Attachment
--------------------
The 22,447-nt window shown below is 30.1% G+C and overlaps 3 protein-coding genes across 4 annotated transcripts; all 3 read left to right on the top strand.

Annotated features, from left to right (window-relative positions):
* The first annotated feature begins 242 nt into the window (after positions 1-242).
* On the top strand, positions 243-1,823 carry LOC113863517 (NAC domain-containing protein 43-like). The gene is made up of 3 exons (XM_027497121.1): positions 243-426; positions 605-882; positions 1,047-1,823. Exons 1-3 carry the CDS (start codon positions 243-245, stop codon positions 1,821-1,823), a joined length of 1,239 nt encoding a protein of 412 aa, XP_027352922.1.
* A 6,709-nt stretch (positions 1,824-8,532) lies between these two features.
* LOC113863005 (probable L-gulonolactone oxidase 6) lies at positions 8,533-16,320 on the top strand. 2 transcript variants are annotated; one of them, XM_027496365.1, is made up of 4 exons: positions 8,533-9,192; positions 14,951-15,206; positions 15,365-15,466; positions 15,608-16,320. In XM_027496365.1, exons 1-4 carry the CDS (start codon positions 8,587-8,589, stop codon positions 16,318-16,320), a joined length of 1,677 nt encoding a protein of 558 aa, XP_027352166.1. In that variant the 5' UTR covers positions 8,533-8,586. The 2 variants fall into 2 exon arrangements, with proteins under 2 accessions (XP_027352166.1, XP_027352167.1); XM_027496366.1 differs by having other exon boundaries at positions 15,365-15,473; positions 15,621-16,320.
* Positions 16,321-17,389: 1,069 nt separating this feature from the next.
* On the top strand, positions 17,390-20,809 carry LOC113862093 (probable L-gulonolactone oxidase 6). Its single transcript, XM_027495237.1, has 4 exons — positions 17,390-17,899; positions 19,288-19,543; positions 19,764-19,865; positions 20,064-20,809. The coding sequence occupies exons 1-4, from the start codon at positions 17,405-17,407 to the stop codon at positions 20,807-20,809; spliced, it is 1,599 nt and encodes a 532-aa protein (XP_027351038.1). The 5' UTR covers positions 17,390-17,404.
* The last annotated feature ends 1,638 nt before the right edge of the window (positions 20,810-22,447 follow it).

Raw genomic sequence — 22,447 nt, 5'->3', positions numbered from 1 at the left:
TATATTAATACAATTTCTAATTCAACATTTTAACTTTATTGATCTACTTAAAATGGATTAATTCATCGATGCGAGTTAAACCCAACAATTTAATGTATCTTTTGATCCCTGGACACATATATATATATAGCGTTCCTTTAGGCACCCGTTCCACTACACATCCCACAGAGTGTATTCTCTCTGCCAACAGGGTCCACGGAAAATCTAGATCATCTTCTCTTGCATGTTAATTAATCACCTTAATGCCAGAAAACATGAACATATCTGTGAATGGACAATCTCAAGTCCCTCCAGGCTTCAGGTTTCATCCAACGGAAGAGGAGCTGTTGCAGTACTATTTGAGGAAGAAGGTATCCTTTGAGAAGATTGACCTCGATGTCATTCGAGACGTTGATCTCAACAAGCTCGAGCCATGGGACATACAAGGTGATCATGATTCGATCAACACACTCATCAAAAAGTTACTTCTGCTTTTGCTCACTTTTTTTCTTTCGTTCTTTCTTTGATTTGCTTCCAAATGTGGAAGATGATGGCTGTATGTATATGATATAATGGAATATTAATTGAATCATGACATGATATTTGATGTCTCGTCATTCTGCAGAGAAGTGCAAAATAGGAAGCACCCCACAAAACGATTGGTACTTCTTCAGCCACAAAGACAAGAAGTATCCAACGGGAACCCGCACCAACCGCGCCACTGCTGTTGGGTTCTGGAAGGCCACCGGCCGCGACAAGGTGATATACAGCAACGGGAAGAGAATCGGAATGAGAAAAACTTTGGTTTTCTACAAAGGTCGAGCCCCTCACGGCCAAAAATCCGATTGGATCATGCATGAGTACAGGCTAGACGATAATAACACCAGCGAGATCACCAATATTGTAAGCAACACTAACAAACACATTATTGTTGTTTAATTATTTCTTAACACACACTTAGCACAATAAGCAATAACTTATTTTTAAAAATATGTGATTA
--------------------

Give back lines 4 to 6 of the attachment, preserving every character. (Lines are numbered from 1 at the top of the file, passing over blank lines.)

* On the top strand, positions 243-1,823 carry LOC113863517 (NAC domain-containing protein 43-like). The gene is made up of 3 exons (XM_027497121.1): positions 243-426; positions 605-882; positions 1,047-1,823. Exons 1-3 carry the CDS (start codon positions 243-245, stop codon positions 1,821-1,823), a joined length of 1,239 nt encoding a protein of 412 aa, XP_027352922.1.
* A 6,709-nt stretch (positions 1,824-8,532) lies between these two features.
* LOC113863005 (probable L-gulonolactone oxidase 6) lies at positions 8,533-16,320 on the top strand. 2 transcript variants are annotated; one of them, XM_027496365.1, is made up of 4 exons: positions 8,533-9,192; positions 14,951-15,206; positions 15,365-15,466; positions 15,608-16,320. In XM_027496365.1, exons 1-4 carry the CDS (start codon positions 8,587-8,589, stop codon positions 16,318-16,320), a joined length of 1,677 nt encoding a protein of 558 aa, XP_027352166.1. In that variant the 5' UTR covers positions 8,533-8,586. The 2 variants fall into 2 exon arrangements, with proteins under 2 accessions (XP_027352166.1, XP_027352167.1); XM_027496366.1 differs by having other exon boundaries at positions 15,365-15,473; positions 15,621-16,320.